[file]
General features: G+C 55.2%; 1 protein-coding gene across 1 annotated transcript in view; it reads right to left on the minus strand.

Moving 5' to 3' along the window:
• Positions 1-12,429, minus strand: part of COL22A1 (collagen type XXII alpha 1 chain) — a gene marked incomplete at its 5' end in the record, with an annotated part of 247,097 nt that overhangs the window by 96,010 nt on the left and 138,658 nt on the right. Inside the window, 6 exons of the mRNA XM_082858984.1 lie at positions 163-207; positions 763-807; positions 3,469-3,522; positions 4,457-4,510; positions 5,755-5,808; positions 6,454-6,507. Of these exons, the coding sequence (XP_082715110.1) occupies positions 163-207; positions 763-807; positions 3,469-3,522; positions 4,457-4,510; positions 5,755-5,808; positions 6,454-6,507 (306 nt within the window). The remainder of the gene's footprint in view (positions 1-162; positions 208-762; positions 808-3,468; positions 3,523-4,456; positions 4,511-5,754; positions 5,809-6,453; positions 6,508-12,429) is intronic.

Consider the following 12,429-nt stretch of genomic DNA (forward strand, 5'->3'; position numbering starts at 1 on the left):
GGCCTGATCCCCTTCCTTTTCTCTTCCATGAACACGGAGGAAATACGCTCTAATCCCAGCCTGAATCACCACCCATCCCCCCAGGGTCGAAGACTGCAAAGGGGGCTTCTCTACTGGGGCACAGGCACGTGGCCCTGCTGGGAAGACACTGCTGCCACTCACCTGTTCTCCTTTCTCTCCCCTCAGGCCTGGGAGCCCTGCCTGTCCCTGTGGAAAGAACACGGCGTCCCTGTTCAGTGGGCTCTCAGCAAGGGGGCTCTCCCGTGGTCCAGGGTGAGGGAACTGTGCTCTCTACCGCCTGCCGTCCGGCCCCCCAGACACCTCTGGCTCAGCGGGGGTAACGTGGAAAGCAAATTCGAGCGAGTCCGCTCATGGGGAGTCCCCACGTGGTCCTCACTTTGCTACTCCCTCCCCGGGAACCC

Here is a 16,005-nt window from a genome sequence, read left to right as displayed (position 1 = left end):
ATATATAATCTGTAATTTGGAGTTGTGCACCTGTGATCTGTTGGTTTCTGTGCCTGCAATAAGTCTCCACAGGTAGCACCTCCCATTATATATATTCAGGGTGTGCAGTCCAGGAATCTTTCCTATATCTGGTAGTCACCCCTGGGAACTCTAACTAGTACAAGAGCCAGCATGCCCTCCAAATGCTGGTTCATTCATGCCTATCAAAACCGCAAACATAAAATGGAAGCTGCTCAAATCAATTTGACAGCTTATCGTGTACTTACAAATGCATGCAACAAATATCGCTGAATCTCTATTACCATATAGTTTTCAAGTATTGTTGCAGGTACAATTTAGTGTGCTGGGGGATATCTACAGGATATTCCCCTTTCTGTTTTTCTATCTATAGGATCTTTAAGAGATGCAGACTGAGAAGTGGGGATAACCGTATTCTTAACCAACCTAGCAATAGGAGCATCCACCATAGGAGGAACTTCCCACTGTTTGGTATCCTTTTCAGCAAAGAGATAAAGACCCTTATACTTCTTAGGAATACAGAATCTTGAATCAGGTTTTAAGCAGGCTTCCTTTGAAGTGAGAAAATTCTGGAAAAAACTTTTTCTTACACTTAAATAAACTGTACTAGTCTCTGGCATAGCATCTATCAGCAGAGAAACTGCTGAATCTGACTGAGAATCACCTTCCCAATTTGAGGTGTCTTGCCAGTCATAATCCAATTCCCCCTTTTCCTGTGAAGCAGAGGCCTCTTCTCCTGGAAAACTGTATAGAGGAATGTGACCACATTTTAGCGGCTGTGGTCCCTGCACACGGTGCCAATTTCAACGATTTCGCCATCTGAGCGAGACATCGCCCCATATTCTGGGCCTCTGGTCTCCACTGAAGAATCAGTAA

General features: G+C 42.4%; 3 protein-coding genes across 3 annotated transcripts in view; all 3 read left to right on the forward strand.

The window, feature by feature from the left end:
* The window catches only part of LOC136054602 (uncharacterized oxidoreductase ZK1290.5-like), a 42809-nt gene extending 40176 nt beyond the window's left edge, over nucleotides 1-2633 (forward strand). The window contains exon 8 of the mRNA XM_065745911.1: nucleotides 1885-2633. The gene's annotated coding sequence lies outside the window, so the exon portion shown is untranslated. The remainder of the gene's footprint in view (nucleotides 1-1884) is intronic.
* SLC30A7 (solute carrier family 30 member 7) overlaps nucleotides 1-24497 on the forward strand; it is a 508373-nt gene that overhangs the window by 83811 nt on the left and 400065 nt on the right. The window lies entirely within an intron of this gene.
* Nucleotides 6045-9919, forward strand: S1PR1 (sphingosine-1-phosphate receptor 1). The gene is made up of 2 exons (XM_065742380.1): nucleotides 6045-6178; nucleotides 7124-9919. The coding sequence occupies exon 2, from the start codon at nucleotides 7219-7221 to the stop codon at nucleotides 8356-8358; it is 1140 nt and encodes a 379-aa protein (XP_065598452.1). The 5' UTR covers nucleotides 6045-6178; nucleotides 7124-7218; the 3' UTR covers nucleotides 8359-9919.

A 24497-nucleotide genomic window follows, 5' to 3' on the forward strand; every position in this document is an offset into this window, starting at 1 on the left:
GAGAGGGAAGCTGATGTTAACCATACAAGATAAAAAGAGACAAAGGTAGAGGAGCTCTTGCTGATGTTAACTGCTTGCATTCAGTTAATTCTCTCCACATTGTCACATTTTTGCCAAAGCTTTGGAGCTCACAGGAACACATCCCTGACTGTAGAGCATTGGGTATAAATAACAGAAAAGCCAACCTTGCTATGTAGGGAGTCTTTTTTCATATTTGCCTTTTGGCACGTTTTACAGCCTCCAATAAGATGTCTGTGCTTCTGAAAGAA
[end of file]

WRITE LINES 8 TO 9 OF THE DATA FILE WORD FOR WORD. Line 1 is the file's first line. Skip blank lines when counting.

General features: G+C 42.4%; 3 protein-coding genes across 3 annotated transcripts in view; all 3 read left to right on the forward strand.

The window, feature by feature from the left end: